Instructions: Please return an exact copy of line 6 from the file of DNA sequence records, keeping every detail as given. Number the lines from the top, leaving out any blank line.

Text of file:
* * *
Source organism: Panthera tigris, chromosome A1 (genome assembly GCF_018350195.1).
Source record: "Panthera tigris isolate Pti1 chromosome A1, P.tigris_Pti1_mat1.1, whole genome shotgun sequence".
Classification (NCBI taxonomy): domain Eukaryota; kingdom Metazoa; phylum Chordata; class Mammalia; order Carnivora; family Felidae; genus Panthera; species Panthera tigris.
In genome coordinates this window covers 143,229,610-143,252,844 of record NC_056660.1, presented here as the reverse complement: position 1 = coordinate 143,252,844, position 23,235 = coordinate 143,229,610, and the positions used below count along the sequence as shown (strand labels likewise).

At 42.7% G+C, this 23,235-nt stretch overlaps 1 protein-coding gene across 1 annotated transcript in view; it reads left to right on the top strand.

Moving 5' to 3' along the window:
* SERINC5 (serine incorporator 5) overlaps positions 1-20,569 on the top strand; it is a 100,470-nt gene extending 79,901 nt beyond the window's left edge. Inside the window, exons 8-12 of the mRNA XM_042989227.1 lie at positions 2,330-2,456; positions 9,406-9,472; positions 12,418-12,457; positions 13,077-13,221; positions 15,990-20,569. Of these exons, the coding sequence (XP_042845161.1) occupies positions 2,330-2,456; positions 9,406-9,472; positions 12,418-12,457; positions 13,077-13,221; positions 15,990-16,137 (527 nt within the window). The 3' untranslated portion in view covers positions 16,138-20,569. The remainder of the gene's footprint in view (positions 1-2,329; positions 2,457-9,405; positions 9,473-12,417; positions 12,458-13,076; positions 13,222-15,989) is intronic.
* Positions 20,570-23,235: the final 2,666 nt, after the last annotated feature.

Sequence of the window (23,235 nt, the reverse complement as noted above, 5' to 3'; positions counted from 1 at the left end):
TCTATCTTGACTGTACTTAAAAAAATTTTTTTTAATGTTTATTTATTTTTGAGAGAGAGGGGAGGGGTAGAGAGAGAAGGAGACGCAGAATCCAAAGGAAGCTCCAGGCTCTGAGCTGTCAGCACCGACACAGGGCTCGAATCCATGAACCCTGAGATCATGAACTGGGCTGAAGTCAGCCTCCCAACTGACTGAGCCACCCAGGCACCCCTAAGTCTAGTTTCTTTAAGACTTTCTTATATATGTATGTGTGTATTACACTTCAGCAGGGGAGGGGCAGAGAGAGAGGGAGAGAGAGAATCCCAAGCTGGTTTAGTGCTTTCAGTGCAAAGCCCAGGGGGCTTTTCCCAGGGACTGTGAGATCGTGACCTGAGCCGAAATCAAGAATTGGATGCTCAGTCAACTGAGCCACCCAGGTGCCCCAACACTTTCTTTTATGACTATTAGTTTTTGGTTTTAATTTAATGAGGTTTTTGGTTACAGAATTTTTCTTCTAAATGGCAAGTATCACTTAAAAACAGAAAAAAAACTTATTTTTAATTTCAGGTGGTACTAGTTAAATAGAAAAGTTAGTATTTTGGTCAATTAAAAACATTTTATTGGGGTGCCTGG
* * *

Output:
Moving 5' to 3' along the window: